Djokovic next plays Albert Ramos-Vinolas, who put out the No8 seed John Isner. One more victory for the Serb, and he will reach his first quarter-final of the season, and as Djokovic has yet to lose a set in five previous meetings with the 41-ranked Spaniard, that should certainly will boost his confidence.

So in the event, it is not a repeat of the Nadal-Thiem clash that is whetting the appetite in Rome: It is the prospect of another Nadal-Djokovic showdown, their 51st, and their first in over a year.

The bottom half of the draw has seen some of the big guns make their presence felt, while there has also been room for a few unseeded men to score big.

No5 seed Juan Martin del Potro was tested early by the young teenage star Stefanos Tsitsipas, but pulled back a 4-2 deficit in the first set to grab the initiative with his signature big-hitting tennis—though both men threw in some fine drop-shot plays through some high-quality exchanges. Del Potro levelled, and then broke again to take the first set, 7-5.

In the second set, it was del Potro who got the early break, 3-1, and that was all he needed: An hour and three-quarters, and he was into the third round, 6-3.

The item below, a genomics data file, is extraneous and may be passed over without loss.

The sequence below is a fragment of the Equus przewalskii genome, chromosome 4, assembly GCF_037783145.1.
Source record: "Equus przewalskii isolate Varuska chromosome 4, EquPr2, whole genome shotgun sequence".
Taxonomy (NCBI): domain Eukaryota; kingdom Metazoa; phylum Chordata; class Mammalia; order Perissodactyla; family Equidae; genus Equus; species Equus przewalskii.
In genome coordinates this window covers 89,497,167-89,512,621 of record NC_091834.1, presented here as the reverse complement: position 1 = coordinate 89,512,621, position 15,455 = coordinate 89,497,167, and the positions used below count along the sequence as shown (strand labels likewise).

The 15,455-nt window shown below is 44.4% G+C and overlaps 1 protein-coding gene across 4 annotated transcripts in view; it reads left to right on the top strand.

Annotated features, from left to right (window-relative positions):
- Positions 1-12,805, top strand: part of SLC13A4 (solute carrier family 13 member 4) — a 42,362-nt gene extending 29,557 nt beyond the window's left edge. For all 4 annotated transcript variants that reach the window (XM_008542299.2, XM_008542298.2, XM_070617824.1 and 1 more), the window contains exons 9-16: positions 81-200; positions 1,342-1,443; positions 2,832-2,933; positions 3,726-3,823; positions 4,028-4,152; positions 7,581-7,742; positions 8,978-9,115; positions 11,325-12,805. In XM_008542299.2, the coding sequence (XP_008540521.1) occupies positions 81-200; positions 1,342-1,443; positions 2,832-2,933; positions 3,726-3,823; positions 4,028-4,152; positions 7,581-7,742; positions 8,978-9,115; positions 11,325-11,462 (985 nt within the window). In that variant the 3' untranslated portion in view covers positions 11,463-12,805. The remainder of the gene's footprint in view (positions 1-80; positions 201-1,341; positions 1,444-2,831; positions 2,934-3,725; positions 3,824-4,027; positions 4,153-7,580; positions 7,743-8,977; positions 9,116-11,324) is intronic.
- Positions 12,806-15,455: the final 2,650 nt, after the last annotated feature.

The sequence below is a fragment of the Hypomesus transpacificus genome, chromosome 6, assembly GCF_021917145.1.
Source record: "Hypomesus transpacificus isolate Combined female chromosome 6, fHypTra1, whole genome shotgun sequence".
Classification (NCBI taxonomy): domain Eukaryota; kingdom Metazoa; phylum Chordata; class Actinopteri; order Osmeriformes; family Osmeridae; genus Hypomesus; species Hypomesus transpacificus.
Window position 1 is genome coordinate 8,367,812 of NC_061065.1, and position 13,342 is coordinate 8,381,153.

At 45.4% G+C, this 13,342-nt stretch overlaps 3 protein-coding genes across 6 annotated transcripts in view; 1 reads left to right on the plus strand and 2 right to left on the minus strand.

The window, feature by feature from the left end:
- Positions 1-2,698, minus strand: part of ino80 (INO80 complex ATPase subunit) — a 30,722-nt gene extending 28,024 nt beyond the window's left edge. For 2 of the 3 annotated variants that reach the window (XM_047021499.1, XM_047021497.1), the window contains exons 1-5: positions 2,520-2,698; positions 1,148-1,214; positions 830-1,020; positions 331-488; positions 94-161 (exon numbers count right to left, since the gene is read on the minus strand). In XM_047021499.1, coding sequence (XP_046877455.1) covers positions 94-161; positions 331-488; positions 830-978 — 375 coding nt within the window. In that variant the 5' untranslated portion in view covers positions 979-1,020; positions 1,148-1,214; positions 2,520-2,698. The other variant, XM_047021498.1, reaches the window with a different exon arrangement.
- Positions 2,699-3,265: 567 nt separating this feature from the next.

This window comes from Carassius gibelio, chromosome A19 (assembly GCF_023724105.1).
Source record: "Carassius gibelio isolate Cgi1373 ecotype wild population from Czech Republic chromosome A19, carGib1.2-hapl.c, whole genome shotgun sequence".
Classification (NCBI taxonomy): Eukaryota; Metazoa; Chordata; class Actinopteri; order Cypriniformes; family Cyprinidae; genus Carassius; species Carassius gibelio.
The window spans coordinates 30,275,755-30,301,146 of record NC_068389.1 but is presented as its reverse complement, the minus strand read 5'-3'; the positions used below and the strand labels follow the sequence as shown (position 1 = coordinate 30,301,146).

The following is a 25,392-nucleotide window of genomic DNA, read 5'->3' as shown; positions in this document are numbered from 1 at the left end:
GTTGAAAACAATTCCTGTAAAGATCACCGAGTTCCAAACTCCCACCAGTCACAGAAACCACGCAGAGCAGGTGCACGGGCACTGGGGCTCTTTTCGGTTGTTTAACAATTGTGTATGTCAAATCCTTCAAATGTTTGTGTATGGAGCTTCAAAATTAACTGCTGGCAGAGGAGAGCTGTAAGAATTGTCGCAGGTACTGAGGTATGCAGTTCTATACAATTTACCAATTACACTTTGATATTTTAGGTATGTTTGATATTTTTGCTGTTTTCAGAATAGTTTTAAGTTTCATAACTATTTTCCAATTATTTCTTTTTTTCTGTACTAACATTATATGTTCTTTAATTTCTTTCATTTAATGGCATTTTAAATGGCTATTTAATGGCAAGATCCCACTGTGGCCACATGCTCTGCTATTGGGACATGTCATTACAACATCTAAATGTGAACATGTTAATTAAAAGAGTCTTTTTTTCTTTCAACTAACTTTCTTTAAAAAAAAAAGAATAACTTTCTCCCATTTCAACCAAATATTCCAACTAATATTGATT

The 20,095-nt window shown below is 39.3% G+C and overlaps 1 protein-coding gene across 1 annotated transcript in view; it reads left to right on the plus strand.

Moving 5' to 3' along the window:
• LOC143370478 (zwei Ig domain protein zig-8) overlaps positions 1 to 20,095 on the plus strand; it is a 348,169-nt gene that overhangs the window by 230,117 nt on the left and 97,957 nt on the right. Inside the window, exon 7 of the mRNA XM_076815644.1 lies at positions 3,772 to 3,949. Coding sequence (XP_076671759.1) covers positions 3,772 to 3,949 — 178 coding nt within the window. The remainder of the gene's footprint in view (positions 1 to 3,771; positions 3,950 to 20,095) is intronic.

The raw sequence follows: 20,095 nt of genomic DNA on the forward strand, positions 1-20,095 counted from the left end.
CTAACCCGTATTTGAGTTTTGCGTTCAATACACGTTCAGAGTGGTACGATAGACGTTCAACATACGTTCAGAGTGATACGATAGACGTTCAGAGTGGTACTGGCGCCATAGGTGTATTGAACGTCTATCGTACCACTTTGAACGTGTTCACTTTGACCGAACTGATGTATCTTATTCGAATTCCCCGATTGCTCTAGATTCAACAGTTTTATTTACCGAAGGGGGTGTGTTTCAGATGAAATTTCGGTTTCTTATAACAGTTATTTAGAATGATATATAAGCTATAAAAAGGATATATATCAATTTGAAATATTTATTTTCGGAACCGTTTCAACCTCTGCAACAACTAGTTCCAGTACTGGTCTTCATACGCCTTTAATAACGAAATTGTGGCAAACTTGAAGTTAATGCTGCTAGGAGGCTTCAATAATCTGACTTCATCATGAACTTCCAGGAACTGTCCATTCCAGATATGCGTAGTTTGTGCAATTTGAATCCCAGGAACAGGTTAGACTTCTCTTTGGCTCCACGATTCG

There he will play David Goffin, in a quarter that also saw the solid progress of one of the newest members of the top 20, Briton Kyle Edmund, who added to his resume of big-name wins this year with the No16 seed Lucas Pouille, 6-2, 7-6(3).

Edmund, who reached the Australian Open semis at the start of the year via Kevin Anderson and Dimitrov, and picked off Djokovic and Goffin in Madrid, will now have a shot at the defending Rome champion and the winner in Madrid last week, No2 seed Alexander Zverev.

The remarkable German, who turned 21 just last month, won Madrid without being broken once—the first to do so in a Masters since records began in 1991.

Benoit Paire put out No14 seed Diego Schwartzman and will next play No4 seed Marin Cilic, and also in this quarter, No10 seed Pablo Carreno Busta beat Steve Johnson to set a third-round match against Aljaz Bedene, who went through when Anderson was forced to retire after one set.